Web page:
Life&Style
Freewheeling Seoul book club spurs global insights, stories
Published : Aug 9, 2021 - 12:18
Updated : Aug 9, 2021 - 13:04
A screen capture from Itaewon Book Club’s online video meeting on Aug. 1 (Kim Hae-yeon/The Korea Herald)
In 2015, two bookworms from the US working as English language instructors in Korea, opened Itaewon Book Club in Seoul, hoping it would be a space to share their thoughts on their latest reads. Six years on, the book club is still going strong, with some 1,800 people from all over the world having trickled in and out over the years.

As the book club’s name says, the usual gathering spot before the pandemic had been at one of the well-known pubs in Itaewon, central Seoul. However, the strict social distancing guidelines in place required the club to move their meetings online. Despite the less-than-favorable conditions, a biweekly book club meeting on a recent Sunday that The Korea Herald attended had a pleasant ambience, with discussions oftentimes serious but still joyful and rich.

“The Book of Laughter and Forgetting” by Czech writer Milan Kundera was the book chosen for the first Sunday in August.

Ten minutes before the session officially began, members joined a private online video meeting room, where they greeted each other and shared light discussions on how they felt about the novel. A total of five members joined the two-hour session.

The readers discussed a wide range of topics related to the novel -- from guessing the author’s motivation for the book, to analyzing the plot. Some 40 minutes into the session, critiques of the characters’ personalities and emotions were enriched by the members’ own stories.

Members were keen to share their interpretations of the text, and there was no single uniform answer to any of the questions raised during the session.

The “what if” question stood out, prompting discussions on how the story could have unfolded if the stage had been set in other countries during the same era. Different cultures and historical contexts of the members’ home countries, as well as their experiences while living abroad, deepened the discussions. 

A screen capture of Itaewon Book Club’s page on the Meetup website (Meetup)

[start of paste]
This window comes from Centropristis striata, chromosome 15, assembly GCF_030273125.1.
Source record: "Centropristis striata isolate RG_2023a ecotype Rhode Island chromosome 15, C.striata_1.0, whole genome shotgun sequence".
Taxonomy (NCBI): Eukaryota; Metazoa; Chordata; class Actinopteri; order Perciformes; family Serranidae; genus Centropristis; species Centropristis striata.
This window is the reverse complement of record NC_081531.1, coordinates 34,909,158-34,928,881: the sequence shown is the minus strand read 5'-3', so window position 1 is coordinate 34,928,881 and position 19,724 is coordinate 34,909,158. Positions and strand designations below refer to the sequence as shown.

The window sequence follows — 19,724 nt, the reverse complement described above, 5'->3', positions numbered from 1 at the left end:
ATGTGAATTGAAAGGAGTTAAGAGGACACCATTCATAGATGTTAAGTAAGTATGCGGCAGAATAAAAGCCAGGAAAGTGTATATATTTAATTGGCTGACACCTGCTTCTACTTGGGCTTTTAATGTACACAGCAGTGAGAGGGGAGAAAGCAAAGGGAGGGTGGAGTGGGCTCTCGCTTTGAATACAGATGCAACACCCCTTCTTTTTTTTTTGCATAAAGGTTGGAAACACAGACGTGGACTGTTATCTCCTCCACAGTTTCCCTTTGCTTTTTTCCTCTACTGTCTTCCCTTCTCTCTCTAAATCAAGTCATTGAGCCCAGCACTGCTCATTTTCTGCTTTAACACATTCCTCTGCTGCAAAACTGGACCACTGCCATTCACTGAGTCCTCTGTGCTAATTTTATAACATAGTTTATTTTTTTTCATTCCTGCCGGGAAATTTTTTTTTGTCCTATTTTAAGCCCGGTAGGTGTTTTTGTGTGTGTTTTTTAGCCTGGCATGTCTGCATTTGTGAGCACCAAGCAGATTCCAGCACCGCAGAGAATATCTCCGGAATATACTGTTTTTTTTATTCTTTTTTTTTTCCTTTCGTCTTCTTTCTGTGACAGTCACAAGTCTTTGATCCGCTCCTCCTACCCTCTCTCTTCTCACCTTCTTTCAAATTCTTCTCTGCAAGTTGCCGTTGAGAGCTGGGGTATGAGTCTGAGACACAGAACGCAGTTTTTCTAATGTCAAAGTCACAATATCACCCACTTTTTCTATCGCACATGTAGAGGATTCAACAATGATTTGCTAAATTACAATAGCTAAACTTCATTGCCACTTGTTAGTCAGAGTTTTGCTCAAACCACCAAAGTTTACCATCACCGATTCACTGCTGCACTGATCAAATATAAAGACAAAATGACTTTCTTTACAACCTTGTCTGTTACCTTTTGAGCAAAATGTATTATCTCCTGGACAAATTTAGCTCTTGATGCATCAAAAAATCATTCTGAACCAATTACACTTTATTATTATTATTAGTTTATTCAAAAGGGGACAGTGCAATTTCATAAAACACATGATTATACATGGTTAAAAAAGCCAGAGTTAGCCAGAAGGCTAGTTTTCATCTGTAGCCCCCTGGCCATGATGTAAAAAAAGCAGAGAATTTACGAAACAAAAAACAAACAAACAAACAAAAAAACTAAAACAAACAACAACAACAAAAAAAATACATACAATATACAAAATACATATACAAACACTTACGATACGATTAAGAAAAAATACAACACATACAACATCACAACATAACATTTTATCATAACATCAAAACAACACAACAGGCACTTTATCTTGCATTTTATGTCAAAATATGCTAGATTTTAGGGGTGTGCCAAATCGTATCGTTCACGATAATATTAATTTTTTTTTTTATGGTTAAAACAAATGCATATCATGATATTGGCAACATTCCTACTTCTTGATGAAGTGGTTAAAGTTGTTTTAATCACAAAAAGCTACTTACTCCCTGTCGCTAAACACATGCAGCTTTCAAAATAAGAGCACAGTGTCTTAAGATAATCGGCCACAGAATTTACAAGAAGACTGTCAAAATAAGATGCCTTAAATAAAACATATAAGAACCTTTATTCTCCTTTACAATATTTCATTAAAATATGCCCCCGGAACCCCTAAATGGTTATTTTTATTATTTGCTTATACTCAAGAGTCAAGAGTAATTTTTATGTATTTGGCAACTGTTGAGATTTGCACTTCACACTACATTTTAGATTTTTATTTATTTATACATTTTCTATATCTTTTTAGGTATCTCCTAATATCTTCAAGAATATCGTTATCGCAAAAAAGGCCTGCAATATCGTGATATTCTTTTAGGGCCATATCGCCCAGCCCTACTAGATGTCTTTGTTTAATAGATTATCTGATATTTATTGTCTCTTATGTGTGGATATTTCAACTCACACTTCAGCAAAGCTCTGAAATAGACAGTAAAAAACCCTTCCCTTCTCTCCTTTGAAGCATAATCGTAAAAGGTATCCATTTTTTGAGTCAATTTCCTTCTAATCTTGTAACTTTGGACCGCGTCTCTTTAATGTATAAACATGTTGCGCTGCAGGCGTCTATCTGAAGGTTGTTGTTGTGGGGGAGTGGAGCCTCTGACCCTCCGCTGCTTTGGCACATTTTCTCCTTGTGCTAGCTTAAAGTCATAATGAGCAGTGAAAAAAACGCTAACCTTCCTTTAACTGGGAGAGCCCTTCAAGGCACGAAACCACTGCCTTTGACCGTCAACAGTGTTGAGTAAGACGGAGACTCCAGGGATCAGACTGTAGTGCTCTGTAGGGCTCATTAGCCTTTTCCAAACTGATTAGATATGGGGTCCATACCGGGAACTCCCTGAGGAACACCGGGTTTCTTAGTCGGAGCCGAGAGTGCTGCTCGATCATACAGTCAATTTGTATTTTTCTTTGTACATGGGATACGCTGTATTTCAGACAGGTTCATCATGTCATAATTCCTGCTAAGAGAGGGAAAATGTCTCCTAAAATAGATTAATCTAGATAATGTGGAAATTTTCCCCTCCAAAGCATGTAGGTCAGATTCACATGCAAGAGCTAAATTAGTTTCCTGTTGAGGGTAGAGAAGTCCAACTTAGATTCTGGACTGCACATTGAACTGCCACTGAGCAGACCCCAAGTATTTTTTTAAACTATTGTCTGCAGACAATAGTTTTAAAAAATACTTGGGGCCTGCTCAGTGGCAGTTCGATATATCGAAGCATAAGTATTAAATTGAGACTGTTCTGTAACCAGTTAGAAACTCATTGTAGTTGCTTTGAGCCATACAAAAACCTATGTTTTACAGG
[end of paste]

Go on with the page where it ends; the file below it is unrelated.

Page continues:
“I guess there is a reason why three coffee shops exist on every street corner, no matter which city you visit,” Christopher Jones, 43, the co-founder of Itaewon Book Club, said in a phone interview with The Korea Herald on the adventurous journey of hosting a book club in a foreign country. “People like to sit down, look someone in the eye, and share what they have seen, read, and experienced.”

The book club members come from countries across Africa, Europe, North America and Asia. Incorporating stories from their own lives with literature, and examining them from different angles, created treasured moments that Jones and his co-founder, Jonathan Baker, value most.

Jones chooses the books for the biweekly sessions and posts them on the Meetup board as well as the club members’ chat room.

“In the first year, members chose books of their own interests. But (sometimes) the person who chose them ended up quitting the club (before the session was held), and some books made others not interested,” Jones said.

To fit the original intention of the book club, the two co-founders decided that choosing books as the leader would be the best option.

Unlike most book clubs today that implement strict penalties for non-attendance, which often ends up excluding those who do not participate regularly enough, the Itaewon Book Club does not have policies or obligations to abide by.

“You can show up whenever, and talk about whatever at the club, as long as you follow our one and only rule: ‘Do not interrupt when someone else is talking,’” Jones said.

The co-founders learned the importance of the rule through years of experience managing the club. Heated arguments were inevitable every once in a while, but they came to realize that that single rule was what made members feel comfortable and respected throughout the session.

Itaewon Book Club has covered some 80 books so far, with most books demanding more than a single two-hour session, due to the works’ length and complexity.

“Our next goal is to expose ourselves in other media platforms, like podcasts for instance, to keep record of the sessions and bring more people into what we are doing,” Jones said, adding that anybody is welcome to join the book club, whether they are “hardcore serious readers,” or those who simply want to practice their English.

By Kim Hae-yeon (hykim@heraldcorp.com)
MOST POPULAR
LATEST NEWS
헤럴드 에듀